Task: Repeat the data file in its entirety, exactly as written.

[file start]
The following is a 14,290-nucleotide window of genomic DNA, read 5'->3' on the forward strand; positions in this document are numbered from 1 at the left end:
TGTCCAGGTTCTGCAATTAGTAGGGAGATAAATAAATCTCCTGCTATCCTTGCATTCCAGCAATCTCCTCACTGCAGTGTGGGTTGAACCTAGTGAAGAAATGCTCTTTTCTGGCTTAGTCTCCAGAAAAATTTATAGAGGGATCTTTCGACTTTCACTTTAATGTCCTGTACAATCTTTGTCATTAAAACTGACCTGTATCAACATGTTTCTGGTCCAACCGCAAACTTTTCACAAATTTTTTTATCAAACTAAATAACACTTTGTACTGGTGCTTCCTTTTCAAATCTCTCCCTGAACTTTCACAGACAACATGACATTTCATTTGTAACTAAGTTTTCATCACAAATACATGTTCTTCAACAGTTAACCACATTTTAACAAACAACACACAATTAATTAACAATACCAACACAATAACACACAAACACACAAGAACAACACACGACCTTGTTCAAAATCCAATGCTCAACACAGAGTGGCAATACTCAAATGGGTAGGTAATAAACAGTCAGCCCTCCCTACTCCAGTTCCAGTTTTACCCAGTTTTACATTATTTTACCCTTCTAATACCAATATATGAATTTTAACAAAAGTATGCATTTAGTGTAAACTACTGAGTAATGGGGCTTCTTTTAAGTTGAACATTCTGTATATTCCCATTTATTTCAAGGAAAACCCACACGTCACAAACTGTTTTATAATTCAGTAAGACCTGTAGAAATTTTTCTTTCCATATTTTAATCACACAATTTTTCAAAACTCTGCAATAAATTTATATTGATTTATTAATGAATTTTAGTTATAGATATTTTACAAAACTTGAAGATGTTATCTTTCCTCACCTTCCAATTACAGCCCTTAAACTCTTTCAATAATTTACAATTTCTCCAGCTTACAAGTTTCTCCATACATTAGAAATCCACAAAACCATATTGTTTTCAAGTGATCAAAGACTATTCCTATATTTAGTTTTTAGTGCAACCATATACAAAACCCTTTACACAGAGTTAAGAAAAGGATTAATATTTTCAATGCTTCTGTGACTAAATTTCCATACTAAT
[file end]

The following is a 14,290-nucleotide window of genomic DNA, read 5'->3' on the forward strand; positions in this document are numbered from 1 at the left end:
TGTCCAGGTTCTGCAATTAGTAGGGAGATAAATAAATCTCCTGCTATCCTTGCATTCCAGCAATCTCCTCACTGCAGTGTGGGTTGAACCTAGTGAAGAAATGCTCTTTTCTGGCTTAGTCTCCAGAAAAATTTATAGAGGGATCTTTCGACTTTCACTTTAATGTCCTGTACAATCTTTGTCATTAAAACTGACCTGTATCAACATGTTTCTGGTCCAACCGCAAACTTTTCACAAATTTTTTTATCAAACTAAATAACACTTTGTACTGGTGCTTCCTTTTCAAATCTCTCCCTGAACTTTCACAGACAACATGACATTTCATTTGTAACTAAGTTTTCATCACAAATACATGTTCTTCAACAGTTAACCACATTTTAACAAACAACACACAATTAATTAACAATACCAACACAATAACACACAAACACACAAGAACAACACACGACCTTGTTCAAAATCCAATGCTCAACACAGAGTGGCAATACTCAAATGGGTAGGTAATAAACAGTCAGCCCTCCCTACTCCAGTTCCAGTTTTACCCAGTTTTACATTATTTTACCCTTCTAATACCAATATATGAATTTTAACAAAAGTATGCATTTAGTGTAAACTACTGAGTAATGGGGCTTCTTTTAAGTTGAACATTCTGTATATTCCCATTTATTTCAAGGAAAACCCACACGTCACAAACTGTTTTATAATTCAGTAAGACCTGTAGAAATTTTTCTTTCCATATTTTAATCACACAATTTTTCAAAACTCTGCAATAAATTTATATTGATTTATTAATGAATTTTAGTTATAGATATTTTACAAAACTTGAAGATGTTATCTTTCCTCACCTTCCAATTACAGCCCTTAAACTCTTTCAATAATTTACAATTTCTCCAGCTTACAAGTTTCTCCATACATTAGAAATCCACAAAACCATATTGTTTTCAAGTGATCAAAGACTATTCCTATATTTAGTTTTTAGTGCAACCATATACAAAACCCTTTACACAGAGTTAAGAAAAGGATTAATATTTTCAATGCTTCTGTGACTAAATTTCCATACTAAT